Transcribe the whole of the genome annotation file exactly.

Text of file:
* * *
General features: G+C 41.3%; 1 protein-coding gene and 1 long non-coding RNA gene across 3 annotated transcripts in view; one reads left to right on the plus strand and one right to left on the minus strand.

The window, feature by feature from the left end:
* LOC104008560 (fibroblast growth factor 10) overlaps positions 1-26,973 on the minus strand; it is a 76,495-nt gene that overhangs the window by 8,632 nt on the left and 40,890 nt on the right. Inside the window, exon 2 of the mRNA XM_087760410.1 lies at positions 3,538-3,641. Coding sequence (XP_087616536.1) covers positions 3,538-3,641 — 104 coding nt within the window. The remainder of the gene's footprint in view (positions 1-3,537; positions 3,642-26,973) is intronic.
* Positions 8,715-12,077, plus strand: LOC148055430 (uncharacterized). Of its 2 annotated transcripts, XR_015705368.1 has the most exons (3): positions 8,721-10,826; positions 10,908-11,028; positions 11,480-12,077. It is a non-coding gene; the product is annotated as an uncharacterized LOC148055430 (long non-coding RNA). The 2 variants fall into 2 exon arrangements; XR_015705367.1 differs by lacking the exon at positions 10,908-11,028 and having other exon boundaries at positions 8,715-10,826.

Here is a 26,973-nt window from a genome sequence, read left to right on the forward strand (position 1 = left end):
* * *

General features: G+C 41.3%; 1 protein-coding gene and 1 long non-coding RNA gene across 3 annotated transcripts in view; one reads left to right on the plus strand and one right to left on the minus strand.

The window, feature by feature from the left end:
* LOC104008560 (fibroblast growth factor 10) overlaps positions 1-26,973 on the minus strand; it is a 76,495-nt gene that overhangs the window by 8,632 nt on the left and 40,890 nt on the right. Inside the window, exon 2 of the mRNA XM_087760410.1 lies at positions 3,538-3,641. Coding sequence (XP_087616536.1) covers positions 3,538-3,641 — 104 coding nt within the window. The remainder of the gene's footprint in view (positions 1-3,537; positions 3,642-26,973) is intronic.
* Positions 8,715-12,077, plus strand: LOC148055430 (uncharacterized). Of its 2 annotated transcripts, XR_015705368.1 has the most exons (3): positions 8,721-10,826; positions 10,908-11,028; positions 11,480-12,077. It is a non-coding gene; the product is annotated as an uncharacterized LOC148055430 (long non-coding RNA). The 2 variants fall into 2 exon arrangements; XR_015705367.1 differs by lacking the exon at positions 10,908-11,028 and having other exon boundaries at positions 8,715-10,826.

Here is a 26,973-nt window from a genome sequence, read left to right on the forward strand (position 1 = left end):